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Vanessa Kisuule on rape jokes and changing attitudes

Vanessa Kisuule on rape jokes and changing attitudes

**This piece contains references to content that some readers may find upsetting or triggering**

At the 2016 Bristol Women’s Voice AGM, we were lucky enough to hear Vanessa Kisuule perform. As part of her performance, she shared with us a post she had written on changing attitudes about rape jokes. Her post is written below.

Content warning: mentions of rape and sexual assault.

Last night, I had the most distressing exchange with someone on a thread regarding the comments Trump made. But this isn’t about Trump. This is about ‘rape jokes’ and the persistent notion that everything is prime punchline fodder. I just need to get this out because it’s been rattling around in my brain ever since I made the wise decision to step away from the conversation before I threw my laptop out of the window in blind rage. I am trying my best to think of a way that I could get people (men particularly) to understand how sad and scared we are. How can someone not respond and engage with that? Maybe I’m being naïve, but I’m thinking if I could only sit and talk with some of these people face to face, without the bombast and dick swinging that comes with online debate, then maybe… MAYBE they might understand. Maybe they might say ‘Okay. I hear you.’


Maybe I could sit down with a man who thinks rape jokes are funny and chat with him for an hour, two hours max. I’d make him a cup of tea and tell him that there is hardly ever a day where I don’t think about it. Rape. How it’s the one thing I truly fear above all other horrors that life can throw at a human being. I would bring every woman I’ve ever known into the room and we will sit there as they each recount every single instance of unwanted touching, lewd comments, coercion, grooming and assault they’ve experienced. These women are connected by one thing – they all know what it is to be sexually assaulted in some way. I have never met a woman who hasn’t got at least one story. He would sit there and listen. We would probably be there for days, if not weeks. I would explain to him what it is to sit opposite a female friend and have them recall that drunken night in their teens where they woke up to find the weight of a man on top of them. I will describe that strange, nervous laughter that will tumble from her lips and how quick she will be to dismiss that what happened was abuse. I will tell him how my aunt in Uganda told me of how she suffers systematic marital rape in a country that doesn’t even recognise this as a punishable offence.

I will detail the intricate club night rituals us women have – the texts we send when we haven’t seen one of the group for over an hour: ‘Babe, where are you? Text me back. We’re worried’. All we do is worry. I would explain to him how that fear is so commonplace, so demotic, so ingrained that I can’t conceive of a life without it. I will tell him that even as a person who believes in autonomy over my mind and body that I have not worn things, not said things and not gone places in case of what might happen. I will tell him that many women who have been assaulted were make up free, minding their own business, wearing an oversized hoodie, a burqa, a wedding ring, a blank expression, a close lipped mouth. Perhaps, even then, he might not understand.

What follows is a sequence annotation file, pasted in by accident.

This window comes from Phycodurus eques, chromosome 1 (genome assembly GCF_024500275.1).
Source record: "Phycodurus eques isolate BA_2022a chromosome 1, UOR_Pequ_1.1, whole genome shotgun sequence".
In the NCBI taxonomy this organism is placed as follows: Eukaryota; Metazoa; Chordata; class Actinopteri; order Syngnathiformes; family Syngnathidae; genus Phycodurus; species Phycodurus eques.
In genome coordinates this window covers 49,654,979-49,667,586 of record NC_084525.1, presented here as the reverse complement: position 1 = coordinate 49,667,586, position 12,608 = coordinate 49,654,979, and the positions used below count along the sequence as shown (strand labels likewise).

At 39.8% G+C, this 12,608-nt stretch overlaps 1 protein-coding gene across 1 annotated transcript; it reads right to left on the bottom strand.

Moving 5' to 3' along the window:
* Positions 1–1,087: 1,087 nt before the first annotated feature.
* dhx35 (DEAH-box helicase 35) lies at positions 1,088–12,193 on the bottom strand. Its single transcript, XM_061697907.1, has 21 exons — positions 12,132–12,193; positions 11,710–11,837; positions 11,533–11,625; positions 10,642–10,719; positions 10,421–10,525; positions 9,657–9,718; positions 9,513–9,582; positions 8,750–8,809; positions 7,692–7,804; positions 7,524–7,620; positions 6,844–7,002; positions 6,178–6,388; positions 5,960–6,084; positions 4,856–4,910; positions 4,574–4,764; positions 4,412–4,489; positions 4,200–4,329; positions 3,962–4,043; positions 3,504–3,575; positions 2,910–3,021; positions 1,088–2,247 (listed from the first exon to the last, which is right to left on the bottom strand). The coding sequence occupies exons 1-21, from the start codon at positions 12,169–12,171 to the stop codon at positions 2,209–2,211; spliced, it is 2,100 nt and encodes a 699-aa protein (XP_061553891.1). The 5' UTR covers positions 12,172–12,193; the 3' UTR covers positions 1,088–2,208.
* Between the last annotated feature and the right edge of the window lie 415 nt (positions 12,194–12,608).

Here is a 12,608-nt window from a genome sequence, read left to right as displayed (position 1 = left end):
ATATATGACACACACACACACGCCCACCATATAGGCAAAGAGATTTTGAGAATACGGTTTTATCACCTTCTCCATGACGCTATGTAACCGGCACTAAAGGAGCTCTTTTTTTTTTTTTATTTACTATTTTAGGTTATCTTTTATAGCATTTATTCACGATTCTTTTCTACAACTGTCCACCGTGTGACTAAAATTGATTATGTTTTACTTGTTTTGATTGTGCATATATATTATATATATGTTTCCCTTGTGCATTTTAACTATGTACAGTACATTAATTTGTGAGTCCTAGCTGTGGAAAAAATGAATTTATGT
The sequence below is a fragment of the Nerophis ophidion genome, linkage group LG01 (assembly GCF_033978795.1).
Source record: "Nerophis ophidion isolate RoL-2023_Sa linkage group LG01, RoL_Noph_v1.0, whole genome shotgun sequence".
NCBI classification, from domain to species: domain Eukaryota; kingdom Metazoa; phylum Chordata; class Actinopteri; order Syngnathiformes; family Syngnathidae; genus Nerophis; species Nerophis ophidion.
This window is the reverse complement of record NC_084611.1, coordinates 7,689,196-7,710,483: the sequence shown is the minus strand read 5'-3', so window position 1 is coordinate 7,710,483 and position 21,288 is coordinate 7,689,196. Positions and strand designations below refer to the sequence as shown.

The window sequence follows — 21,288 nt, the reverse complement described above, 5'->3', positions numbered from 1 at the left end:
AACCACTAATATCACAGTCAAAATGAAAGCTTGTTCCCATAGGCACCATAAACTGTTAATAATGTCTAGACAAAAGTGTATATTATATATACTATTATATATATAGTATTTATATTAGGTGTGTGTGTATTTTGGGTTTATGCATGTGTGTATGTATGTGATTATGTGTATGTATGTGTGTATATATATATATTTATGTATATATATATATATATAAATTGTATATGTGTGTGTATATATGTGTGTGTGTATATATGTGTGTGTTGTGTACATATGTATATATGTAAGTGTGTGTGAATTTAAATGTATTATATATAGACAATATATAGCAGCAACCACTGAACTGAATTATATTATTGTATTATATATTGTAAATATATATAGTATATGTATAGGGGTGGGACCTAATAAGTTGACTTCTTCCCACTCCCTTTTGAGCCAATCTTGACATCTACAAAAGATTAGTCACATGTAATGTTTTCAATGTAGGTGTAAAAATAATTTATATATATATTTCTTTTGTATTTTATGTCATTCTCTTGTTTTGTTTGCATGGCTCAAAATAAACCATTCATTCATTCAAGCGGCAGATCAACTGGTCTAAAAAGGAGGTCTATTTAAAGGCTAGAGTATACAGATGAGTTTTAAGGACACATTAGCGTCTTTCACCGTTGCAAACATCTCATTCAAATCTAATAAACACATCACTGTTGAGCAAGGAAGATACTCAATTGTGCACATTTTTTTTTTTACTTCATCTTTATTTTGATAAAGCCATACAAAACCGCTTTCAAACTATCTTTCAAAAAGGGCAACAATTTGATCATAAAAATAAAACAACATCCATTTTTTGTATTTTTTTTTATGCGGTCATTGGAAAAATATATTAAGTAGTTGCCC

So then I will take him to the centre I volunteer at for sex workers and I will show him the wall of Ugly Mug reports detailing the endless incidences of assault and rape that these women endure. We put these reports where everyone can see them so the service users might be able to spot potential abusers and not do business with them. They feature descriptions of the men, what they said and what they did. After two years of volunteering there and twenty five years as a woman well aware of the unique cruelties of this world, reading these reports still turns my stomach. I will tell him that many would consider these assaults an ‘occupational hazard’ because of the choices these women have made to survive financially. Then I will sit him in front of my laptop and make him read the statement from the woman Brock Turner assaulted behind a dumpster. A report that had me sobbing inconsolably over a sink for her and every woman who has and will suffer this ultimate violation of the body. I will tell him it hasn’t happened to me. But it could. 1 in 3. 1 in fucking 3. That means in a room of ten men at least one is bound to be a perpetrator. That means that no one gets to live a life where they or someone they love doesn’t suffer from this. I will tell him I want to live a life of openness, of joy and warmth and sexual freedom but this fact makes it hard for me and impossible for some. His cup of tea will be stood, cold and untouched on the table. I will tell him that I have to assess in every instance of intimacy with a man whether I am in danger. EVERY instance. 

Then I’ll get him to tell a rape joke. The best and ‘funniest’ one he has.

I wonder if he could still do it.

Maybe he could.

Maybe he truly cares more about his inalienable ‘freedom of speech’ than this rampant epidemic of sexual violence that is laced through our society.

And honestly. I don’t know what to do about that.

Does anyone know what to do?

Vanessa’s debut collection is available to buy from the Burning Eye Books, get your copy: Joyriding The Storm by Vanessa Kisuule.


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